23 December 201914:08

Comment by the Information and Press Department on the mechanism for the cross-border delivery of humanitarian aid to the Syrian Arab Republic


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On December 20, the UN Security Council held a vote on two draft resolutions on extending the authorisation for the mechanism that allows cross-border delivery of humanitarian aid to the Syrian Arab Republic without agreeing it with the Syrian government. The first draft, tabled by Belgium, Kuwait and Germany, was supported by 13 members of the Security Council, while Russia and China voted against it. The second draft, prepared by Russia, was voted for by five council members (Russia, China, South Africa, Equatorial Guinea and Cote d'Ivoire), while four members abstained (Belgium, Kuwait, Germany and Indonesia) and six voted against (the United Kingdom, France, the United States, the Dominican Republic, Peru and Poland). As a result, the mechanism of cross-border humanitarian access has not been renewed and will be shut down on January 10, 2020.

While discussing draft resolutions and during the vote, Russia’s representatives adhered to a clear and consistent position: they did not speak against the mechanism itself, but contended that it must be brought into line with the current developments in Syria and with the provisions of international humanitarian law. Cross-border humanitarian aid deliveries to the Syrian Arab Republic began in 2014, when the country was faced with a grave humanitarian situation against the backdrop of terrorist mayhem, while the Syrian government could not control a large part of its territory.

However, in the past five years, the situation has changed radically: the terrorists have been almost completely eliminated and the Syrian authorities have been restoring the unity and territorial integrity of the country, as well as working on providing urgent humanitarian aid, including with the support of the UN. It is noteworthy that it is Damascus through which humanitarian aid is delivered to the infamous camp of Rukban, located in the area occupied by the US, around Al-Tanf on the border with Jordan, and to the Al-Hawl camp east of the Euphrates River, on the border with Iraq. Only two border crossings, in the Idlib de-escalation zone, are operating out of the four crossings outlined by UN Security Council Resolution No. 2165 of 2014. The Jordan border crossing has been closed since 2018, and the Iraqi crossing only let through seven humanitarian aid convoys out of 2,000 this year, and even those seven crossed the border before the Syrian troops regained control over the Qamishli District.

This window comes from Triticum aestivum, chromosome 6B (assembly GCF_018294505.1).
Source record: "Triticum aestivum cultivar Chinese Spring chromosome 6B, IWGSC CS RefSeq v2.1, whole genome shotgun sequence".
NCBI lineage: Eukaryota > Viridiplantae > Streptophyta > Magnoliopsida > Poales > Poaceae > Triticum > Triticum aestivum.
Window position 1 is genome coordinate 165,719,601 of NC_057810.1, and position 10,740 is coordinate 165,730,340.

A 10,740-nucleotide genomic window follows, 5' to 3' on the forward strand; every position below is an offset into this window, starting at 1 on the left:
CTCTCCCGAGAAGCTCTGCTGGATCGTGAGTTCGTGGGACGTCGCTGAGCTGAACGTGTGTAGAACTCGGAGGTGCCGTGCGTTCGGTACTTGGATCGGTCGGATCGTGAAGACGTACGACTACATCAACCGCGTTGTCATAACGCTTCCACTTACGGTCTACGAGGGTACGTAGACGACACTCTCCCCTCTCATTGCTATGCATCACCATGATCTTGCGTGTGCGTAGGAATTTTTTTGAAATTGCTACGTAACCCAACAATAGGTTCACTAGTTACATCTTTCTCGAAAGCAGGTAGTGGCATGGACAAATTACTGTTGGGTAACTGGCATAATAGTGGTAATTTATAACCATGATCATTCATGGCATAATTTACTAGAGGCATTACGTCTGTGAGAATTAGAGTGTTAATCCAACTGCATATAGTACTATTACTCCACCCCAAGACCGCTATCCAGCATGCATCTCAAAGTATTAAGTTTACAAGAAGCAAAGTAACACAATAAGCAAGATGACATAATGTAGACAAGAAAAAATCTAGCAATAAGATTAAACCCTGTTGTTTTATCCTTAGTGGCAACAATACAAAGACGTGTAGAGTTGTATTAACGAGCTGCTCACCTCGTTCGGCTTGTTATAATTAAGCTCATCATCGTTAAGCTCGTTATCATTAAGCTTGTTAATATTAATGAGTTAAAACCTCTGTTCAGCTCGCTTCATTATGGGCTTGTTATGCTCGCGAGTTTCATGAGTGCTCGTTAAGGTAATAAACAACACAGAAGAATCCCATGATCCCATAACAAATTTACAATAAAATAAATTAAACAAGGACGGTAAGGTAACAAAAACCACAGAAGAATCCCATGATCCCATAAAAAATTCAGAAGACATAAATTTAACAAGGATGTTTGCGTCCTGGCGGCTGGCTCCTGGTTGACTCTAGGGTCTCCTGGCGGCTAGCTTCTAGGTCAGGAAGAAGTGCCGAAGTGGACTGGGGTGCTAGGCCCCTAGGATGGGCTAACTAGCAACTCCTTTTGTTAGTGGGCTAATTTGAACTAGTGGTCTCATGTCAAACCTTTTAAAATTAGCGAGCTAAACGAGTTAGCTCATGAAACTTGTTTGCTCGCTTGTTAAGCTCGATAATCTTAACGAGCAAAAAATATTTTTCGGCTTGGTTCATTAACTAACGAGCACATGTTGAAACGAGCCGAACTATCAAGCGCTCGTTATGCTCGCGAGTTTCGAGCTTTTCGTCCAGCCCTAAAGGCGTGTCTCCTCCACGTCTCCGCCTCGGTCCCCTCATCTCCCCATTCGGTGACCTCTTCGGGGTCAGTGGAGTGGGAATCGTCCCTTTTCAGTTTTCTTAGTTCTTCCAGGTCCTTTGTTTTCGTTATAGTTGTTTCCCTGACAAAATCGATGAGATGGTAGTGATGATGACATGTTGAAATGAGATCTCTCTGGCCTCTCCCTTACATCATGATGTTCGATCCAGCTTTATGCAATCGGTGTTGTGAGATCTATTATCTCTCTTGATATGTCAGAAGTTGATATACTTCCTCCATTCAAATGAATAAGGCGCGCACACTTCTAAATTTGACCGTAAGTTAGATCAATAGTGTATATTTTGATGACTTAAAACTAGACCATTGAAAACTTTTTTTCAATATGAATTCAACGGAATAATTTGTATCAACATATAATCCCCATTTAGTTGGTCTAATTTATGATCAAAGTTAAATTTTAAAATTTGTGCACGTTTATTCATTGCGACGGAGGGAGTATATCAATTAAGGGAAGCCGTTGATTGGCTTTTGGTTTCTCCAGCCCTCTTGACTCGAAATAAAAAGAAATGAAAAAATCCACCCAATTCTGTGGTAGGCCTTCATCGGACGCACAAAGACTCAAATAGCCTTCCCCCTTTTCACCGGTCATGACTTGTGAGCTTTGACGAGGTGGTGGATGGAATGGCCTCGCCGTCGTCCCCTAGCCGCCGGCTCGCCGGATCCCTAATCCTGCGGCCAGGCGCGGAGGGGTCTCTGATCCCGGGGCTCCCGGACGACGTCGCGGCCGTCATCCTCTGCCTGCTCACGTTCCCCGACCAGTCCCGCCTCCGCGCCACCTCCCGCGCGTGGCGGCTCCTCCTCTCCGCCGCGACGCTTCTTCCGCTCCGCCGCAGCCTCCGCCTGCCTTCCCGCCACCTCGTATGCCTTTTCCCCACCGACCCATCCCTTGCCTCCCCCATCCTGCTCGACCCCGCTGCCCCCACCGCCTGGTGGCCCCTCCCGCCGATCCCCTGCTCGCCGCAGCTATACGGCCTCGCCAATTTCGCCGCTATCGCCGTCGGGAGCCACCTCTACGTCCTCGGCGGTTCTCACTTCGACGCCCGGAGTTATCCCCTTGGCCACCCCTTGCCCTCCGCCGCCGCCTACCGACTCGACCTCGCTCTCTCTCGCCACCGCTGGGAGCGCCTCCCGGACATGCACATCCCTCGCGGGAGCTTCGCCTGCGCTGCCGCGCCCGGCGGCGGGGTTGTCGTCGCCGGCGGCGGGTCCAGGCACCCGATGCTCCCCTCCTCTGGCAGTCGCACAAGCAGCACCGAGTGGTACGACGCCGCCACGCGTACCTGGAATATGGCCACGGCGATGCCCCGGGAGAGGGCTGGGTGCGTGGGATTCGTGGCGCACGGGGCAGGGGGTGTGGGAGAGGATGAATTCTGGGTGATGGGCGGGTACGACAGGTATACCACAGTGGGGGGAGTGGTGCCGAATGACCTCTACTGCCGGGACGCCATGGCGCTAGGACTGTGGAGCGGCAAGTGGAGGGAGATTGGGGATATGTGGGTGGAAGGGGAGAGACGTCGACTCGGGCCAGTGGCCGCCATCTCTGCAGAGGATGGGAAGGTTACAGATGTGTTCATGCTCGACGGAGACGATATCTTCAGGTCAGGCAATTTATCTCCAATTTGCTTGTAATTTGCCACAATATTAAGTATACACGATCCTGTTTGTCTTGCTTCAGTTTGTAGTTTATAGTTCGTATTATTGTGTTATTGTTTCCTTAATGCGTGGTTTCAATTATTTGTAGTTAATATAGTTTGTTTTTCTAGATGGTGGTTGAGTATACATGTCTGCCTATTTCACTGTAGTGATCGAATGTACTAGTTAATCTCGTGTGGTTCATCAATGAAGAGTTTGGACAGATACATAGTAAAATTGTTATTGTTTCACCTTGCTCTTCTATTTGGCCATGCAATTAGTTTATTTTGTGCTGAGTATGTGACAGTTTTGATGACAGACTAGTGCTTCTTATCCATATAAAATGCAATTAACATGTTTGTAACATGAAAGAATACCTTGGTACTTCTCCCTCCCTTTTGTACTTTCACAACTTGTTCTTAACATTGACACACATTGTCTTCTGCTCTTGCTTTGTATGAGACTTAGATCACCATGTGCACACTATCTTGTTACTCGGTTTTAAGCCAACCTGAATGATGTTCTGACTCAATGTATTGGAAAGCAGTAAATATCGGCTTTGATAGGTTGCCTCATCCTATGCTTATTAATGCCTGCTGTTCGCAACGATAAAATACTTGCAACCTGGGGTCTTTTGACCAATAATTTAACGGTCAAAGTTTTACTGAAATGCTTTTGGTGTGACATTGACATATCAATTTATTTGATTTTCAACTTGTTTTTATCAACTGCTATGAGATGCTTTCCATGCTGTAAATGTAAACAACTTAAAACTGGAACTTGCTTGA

At the same time, in accordance with international humanitarian law, humanitarian aid must be delivered upon an agreement with the government of the recipient country. The Syrian government has officially requested that the UN stop cross-border humanitarian assistance. In the framework of their commitment to the sovereignty, independence, unity and territorial integrity of Syria, the international community should take into account and respect the Syrian government’s request.

Based on the above, the Russian party prepared and submitted a draft resolution that seeks to extend the delivery of humanitarian aid via two border crossings in Idlib by six months.

However, our Western partners, apparently guided by political considerations and not the needs of the civilians in Syria, voted against our draft. It is obvious that to them, the cross-border mechanism was important only as a tool to undermine the sovereignty and territorial integrity of the Syrian Arab Republic, and not as a way to help those in need. For the same reasons, harmful economic sanctions were imposed against Syria, prohibiting imports of medical supplies, construction materials and equipment that Syria’s population of 22 million needs so badly after the nine-year-long crisis.  In addition, the Western countries are blocking the allocation of funds for the humanitarian recreation of the country (including the construction of houses, schools, hospitals and water and electricity supply facilities), which is crucial for facilitating the voluntary, safe and dignified return of refugees and IDPs, in accordance with the UNHCR standards. But it is still not enough: the US and its allies in the “anti-ISIS coalition” before the eyes of international community are illegally trading Syrian oil and are keeping their illegal military presence in the country’s northeast to do so.

Such actions are not only a blatant violation of all provisions of international law, international humanitarian law and the UN Charter. They are a glaring example of disregard for the sovereignty and territorial integrity of other countries, the politisation of purely humanitarian issues and the use of civilians’ needs to shamelessly loot a country’s natural resources.

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